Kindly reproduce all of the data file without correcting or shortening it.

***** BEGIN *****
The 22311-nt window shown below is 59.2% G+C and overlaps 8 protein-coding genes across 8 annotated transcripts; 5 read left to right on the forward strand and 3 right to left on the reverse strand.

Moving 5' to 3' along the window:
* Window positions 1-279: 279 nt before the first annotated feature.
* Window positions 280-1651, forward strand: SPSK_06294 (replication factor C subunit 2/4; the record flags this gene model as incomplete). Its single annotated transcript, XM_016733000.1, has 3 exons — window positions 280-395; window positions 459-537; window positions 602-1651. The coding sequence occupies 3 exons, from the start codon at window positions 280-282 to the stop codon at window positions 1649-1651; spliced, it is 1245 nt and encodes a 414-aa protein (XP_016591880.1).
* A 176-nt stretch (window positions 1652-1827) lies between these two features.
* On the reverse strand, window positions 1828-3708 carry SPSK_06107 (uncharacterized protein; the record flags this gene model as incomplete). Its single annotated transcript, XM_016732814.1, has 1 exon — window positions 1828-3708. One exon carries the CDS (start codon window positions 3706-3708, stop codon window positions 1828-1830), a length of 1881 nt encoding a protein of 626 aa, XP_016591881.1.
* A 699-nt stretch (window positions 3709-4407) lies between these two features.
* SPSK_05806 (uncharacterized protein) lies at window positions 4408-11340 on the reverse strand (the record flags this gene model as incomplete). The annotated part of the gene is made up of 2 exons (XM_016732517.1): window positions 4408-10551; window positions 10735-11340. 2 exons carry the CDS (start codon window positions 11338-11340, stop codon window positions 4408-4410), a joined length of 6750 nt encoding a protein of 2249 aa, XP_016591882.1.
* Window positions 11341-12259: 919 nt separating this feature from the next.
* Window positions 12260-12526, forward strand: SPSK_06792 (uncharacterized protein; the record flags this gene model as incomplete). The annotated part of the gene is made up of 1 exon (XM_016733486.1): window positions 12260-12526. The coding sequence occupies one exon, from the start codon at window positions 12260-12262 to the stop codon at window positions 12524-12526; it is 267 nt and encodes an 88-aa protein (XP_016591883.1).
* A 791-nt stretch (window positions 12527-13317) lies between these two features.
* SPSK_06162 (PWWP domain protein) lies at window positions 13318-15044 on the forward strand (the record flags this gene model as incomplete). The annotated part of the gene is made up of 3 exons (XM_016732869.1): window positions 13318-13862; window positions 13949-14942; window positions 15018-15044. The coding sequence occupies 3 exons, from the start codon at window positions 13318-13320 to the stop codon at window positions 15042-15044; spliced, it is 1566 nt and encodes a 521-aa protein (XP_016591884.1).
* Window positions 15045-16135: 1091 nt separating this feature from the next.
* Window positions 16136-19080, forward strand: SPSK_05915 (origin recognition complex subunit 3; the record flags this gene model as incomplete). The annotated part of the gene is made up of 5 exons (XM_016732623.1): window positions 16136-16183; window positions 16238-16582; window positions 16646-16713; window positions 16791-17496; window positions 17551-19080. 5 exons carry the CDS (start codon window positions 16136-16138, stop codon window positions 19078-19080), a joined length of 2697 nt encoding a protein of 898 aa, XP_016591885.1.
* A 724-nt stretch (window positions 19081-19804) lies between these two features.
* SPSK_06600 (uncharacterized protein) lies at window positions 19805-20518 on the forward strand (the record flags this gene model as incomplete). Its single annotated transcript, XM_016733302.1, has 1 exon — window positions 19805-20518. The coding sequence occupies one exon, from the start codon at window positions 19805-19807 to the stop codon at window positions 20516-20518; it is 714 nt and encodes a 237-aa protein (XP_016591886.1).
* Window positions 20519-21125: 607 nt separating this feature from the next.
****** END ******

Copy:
The 22311-nt window shown below is 59.2% G+C and overlaps 8 protein-coding genes across 8 annotated transcripts; 5 read left to right on the forward strand and 3 right to left on the reverse strand.

Moving 5' to 3' along the window:
* Window positions 1-279: 279 nt before the first annotated feature.
* Window positions 280-1651, forward strand: SPSK_06294 (replication factor C subunit 2/4; the record flags this gene model as incomplete). Its single annotated transcript, XM_016733000.1, has 3 exons — window positions 280-395; window positions 459-537; window positions 602-1651. The coding sequence occupies 3 exons, from the start codon at window positions 280-282 to the stop codon at window positions 1649-1651; spliced, it is 1245 nt and encodes a 414-aa protein (XP_016591880.1).
* A 176-nt stretch (window positions 1652-1827) lies between these two features.
* On the reverse strand, window positions 1828-3708 carry SPSK_06107 (uncharacterized protein; the record flags this gene model as incomplete). Its single annotated transcript, XM_016732814.1, has 1 exon — window positions 1828-3708. One exon carries the CDS (start codon window positions 3706-3708, stop codon window positions 1828-1830), a length of 1881 nt encoding a protein of 626 aa, XP_016591881.1.
* A 699-nt stretch (window positions 3709-4407) lies between these two features.
* SPSK_05806 (uncharacterized protein) lies at window positions 4408-11340 on the reverse strand (the record flags this gene model as incomplete). The annotated part of the gene is made up of 2 exons (XM_016732517.1): window positions 4408-10551; window positions 10735-11340. 2 exons carry the CDS (start codon window positions 11338-11340, stop codon window positions 4408-4410), a joined length of 6750 nt encoding a protein of 2249 aa, XP_016591882.1.
* Window positions 11341-12259: 919 nt separating this feature from the next.
* Window positions 12260-12526, forward strand: SPSK_06792 (uncharacterized protein; the record flags this gene model as incomplete). The annotated part of the gene is made up of 1 exon (XM_016733486.1): window positions 12260-12526. The coding sequence occupies one exon, from the start codon at window positions 12260-12262 to the stop codon at window positions 12524-12526; it is 267 nt and encodes an 88-aa protein (XP_016591883.1).
* A 791-nt stretch (window positions 12527-13317) lies between these two features.
* SPSK_06162 (PWWP domain protein) lies at window positions 13318-15044 on the forward strand (the record flags this gene model as incomplete). The annotated part of the gene is made up of 3 exons (XM_016732869.1): window positions 13318-13862; window positions 13949-14942; window positions 15018-15044. The coding sequence occupies 3 exons, from the start codon at window positions 13318-13320 to the stop codon at window positions 15042-15044; spliced, it is 1566 nt and encodes a 521-aa protein (XP_016591884.1).
* Window positions 15045-16135: 1091 nt separating this feature from the next.
* Window positions 16136-19080, forward strand: SPSK_05915 (origin recognition complex subunit 3; the record flags this gene model as incomplete). The annotated part of the gene is made up of 5 exons (XM_016732623.1): window positions 16136-16183; window positions 16238-16582; window positions 16646-16713; window positions 16791-17496; window positions 17551-19080. 5 exons carry the CDS (start codon window positions 16136-16138, stop codon window positions 19078-19080), a joined length of 2697 nt encoding a protein of 898 aa, XP_016591885.1.
* A 724-nt stretch (window positions 19081-19804) lies between these two features.
* SPSK_06600 (uncharacterized protein) lies at window positions 19805-20518 on the forward strand (the record flags this gene model as incomplete). Its single annotated transcript, XM_016733302.1, has 1 exon — window positions 19805-20518. The coding sequence occupies one exon, from the start codon at window positions 19805-19807 to the stop codon at window positions 20516-20518; it is 714 nt and encodes a 237-aa protein (XP_016591886.1).
* Window positions 20519-21125: 607 nt separating this feature from the next.